The Tarzan Centennial

Edgar Rice Burroughs seems to have had an annus mirabilis in 1912; that year saw the appearance of both John Carter and Tarzan. For any lover of science fiction and action adventures, these two characters serves as the gate-keepers of a new “20th-century” literary phase. Burroughs was a hack writer and admitted openly that he had started writing yarns to earn money for his poor family. But he possessed a peculiar flair for story-telling that still attracts readers.

The ecology of literature is vicious — look at what other action characters from the Edwardian era you will find in 21st-century bookshop. Sherlock Holmes and perhaps one or two more? The others have long since faded out of sight by getting outdated.

Washington Post today has an article about the Tarzan centennial in the literary world. The author has a few pertinent points to what are the particular qualities of the Jungle Lord.
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Apocalypse then — 13 days when the world trembled

Fifty years ago this week, a nuclear third world war was imminent. In mid-October 1962, a superpower confrontation began when the US military photo reconnaissance service discovered that the Soviet Union was installing nuclear missiles in Cuba. The crisis ended peacefully after 13 tense days and the event has since then been analyzed from one end to the other by historians and political scientists. (Today I leave that angle aside with the recommendation to to read the excellent book Essence of Decision by Graham Allison. Make sure that you get the revised version, updated with Soviet information that surfaced after the Cold War.)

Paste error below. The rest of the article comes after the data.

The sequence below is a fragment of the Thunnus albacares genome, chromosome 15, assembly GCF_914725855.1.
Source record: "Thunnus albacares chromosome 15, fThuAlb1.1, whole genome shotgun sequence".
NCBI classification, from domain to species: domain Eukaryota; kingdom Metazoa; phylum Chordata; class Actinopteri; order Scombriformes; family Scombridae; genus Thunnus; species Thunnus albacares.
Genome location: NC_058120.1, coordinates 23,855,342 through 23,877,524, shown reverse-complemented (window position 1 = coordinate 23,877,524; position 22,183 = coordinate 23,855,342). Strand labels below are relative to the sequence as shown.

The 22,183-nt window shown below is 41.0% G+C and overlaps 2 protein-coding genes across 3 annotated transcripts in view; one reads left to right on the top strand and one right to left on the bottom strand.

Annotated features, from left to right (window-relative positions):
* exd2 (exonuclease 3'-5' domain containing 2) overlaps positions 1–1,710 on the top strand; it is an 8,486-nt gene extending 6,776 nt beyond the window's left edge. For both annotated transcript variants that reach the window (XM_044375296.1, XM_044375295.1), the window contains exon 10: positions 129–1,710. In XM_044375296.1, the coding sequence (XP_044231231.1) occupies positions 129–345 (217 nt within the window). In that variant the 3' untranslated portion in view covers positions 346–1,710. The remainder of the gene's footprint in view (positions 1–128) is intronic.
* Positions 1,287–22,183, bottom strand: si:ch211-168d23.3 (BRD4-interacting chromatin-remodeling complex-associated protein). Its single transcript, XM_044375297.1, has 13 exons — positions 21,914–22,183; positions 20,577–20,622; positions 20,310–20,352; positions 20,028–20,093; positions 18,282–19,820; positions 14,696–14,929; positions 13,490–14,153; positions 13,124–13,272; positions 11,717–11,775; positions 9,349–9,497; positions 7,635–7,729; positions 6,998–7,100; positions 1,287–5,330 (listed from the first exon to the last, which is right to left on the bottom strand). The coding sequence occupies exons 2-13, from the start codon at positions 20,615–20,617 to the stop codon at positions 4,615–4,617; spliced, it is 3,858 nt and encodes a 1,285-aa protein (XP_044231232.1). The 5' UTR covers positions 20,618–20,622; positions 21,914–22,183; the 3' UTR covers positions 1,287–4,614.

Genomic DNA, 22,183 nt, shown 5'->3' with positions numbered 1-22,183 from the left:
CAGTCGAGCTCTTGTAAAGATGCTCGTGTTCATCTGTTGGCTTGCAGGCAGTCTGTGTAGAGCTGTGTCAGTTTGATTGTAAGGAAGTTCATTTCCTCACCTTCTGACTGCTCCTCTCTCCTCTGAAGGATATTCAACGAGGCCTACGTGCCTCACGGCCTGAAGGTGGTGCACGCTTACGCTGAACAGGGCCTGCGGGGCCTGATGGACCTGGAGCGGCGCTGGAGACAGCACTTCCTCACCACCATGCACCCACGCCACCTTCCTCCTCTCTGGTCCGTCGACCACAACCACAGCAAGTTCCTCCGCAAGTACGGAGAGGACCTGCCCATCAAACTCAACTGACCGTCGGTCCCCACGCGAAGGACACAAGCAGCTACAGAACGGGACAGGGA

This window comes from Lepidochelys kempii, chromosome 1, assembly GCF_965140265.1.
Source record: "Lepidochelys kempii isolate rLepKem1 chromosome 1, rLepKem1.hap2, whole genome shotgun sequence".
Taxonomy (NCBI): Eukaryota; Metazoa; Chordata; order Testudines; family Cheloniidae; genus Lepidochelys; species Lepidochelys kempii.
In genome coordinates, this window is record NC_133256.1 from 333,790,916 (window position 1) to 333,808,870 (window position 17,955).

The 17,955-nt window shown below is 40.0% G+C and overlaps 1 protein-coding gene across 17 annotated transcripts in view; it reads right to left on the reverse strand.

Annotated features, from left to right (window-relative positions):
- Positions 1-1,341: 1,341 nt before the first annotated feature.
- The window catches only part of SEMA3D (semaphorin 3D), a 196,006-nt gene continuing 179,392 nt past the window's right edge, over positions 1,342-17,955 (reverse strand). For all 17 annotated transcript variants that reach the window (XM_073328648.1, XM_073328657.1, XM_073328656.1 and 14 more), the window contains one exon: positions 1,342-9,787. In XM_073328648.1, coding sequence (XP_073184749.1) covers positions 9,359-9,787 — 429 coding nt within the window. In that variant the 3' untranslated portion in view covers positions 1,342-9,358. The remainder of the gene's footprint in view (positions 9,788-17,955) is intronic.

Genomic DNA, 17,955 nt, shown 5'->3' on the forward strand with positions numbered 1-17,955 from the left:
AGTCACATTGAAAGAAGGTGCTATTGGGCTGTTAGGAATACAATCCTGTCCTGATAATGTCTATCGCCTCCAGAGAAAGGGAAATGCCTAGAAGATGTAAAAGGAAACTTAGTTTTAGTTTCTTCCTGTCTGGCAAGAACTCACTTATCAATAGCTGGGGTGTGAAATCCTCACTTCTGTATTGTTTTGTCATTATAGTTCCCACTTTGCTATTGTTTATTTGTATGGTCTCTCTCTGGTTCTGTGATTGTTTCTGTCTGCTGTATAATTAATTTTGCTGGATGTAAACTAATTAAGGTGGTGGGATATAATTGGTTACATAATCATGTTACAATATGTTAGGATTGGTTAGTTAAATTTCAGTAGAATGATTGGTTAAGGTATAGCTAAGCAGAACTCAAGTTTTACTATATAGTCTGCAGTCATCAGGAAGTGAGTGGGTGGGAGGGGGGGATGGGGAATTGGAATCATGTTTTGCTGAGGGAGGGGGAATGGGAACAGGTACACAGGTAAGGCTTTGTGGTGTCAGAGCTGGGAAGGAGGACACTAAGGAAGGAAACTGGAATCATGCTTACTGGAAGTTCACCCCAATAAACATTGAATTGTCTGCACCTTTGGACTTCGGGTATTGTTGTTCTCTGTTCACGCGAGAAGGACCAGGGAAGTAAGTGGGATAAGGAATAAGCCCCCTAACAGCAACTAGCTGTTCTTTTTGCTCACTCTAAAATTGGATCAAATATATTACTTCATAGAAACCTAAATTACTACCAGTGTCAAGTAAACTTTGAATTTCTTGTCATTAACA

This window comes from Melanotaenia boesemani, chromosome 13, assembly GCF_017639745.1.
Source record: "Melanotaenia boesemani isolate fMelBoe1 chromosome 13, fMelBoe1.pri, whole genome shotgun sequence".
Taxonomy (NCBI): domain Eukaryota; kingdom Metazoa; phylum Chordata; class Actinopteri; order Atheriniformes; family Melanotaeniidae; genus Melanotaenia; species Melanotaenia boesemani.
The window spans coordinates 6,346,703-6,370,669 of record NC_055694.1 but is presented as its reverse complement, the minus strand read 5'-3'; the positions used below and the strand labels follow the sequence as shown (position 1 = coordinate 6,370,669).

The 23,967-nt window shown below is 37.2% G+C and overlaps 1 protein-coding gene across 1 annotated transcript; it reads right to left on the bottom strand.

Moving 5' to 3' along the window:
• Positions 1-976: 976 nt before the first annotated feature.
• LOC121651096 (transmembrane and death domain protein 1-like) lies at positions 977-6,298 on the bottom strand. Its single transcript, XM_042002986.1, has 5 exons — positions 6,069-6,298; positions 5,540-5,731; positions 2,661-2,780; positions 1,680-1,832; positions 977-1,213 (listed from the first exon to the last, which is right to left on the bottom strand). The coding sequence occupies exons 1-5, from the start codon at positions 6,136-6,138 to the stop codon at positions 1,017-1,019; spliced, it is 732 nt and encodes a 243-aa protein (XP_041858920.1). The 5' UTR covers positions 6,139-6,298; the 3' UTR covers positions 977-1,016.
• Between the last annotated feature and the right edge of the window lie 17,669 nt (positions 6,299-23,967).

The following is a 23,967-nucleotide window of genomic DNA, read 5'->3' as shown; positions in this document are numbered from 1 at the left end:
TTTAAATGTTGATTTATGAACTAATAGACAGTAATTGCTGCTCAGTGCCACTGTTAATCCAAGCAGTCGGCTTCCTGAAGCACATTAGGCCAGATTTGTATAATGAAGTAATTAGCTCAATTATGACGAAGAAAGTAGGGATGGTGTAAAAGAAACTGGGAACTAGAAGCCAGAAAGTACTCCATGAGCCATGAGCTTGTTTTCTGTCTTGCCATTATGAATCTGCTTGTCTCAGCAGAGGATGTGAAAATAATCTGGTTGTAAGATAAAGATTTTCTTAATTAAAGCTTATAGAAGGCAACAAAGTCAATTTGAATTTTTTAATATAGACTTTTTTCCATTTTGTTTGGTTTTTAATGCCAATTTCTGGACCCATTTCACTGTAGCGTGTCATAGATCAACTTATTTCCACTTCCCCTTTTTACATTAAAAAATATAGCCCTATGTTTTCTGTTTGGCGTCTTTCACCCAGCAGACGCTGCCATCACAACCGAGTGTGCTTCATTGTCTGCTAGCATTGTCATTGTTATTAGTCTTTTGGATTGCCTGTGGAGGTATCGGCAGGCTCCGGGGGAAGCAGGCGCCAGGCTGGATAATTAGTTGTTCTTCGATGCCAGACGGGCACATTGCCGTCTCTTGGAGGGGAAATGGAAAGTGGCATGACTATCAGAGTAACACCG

The crisis involved common people in all sorts of professions. Here is a good article about the the photo interpreters who did some of the “heavy footwork” on the American side: (Link >>>>)